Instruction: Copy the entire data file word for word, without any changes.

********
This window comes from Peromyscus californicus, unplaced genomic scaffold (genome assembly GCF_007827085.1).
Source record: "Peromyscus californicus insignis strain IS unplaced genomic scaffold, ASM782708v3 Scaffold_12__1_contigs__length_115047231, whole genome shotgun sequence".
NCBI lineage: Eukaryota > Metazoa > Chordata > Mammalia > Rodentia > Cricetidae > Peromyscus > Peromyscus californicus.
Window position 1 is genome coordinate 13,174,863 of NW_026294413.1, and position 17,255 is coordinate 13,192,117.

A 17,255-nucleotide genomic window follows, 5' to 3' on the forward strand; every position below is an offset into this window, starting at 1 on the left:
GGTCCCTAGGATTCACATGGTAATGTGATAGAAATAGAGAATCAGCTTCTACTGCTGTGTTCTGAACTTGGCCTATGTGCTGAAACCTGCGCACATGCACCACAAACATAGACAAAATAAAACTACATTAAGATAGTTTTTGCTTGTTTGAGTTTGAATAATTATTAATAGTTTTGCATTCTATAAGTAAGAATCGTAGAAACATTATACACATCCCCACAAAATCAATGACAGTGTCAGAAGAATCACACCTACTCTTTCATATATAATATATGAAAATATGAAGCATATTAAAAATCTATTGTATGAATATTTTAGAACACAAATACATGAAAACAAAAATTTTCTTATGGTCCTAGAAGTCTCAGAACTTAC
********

This window comes from Peromyscus californicus, unplaced genomic scaffold (genome assembly GCF_007827085.1).
Source record: "Peromyscus californicus insignis strain IS unplaced genomic scaffold, ASM782708v3 Scaffold_12__1_contigs__length_115047231, whole genome shotgun sequence".
NCBI lineage: Eukaryota > Metazoa > Chordata > Mammalia > Rodentia > Cricetidae > Peromyscus > Peromyscus californicus.
Window position 1 is genome coordinate 13,174,863 of NW_026294413.1, and position 17,255 is coordinate 13,192,117.

A 17,255-nucleotide genomic window follows, 5' to 3' on the forward strand; every position below is an offset into this window, starting at 1 on the left:
GGTCCCTAGGATTCACATGGTAATGTGATAGAAATAGAGAATCAGCTTCTACTGCTGTGTTCTGAACTTGGCCTATGTGCTGAAACCTGCGCACATGCACCACAAACATAGACAAAATAAAACTACATTAAGATAGTTTTTGCTTGTTTGAGTTTGAATAATTATTAATAGTTTTGCATTCTATAAGTAAGAATCGTAGAAACATTATACACATCCCCACAAAATCAATGACAGTGTCAGAAGAATCACACCTACTCTTTCATATATAATATATGAAAATATGAAGCATATTAAAAATCTATTGTATGAATATTTTAGAACACAAATACATGAAAACAAAAATTTTCTTATGGTCCTAGAAGTCTCAGAACTTAC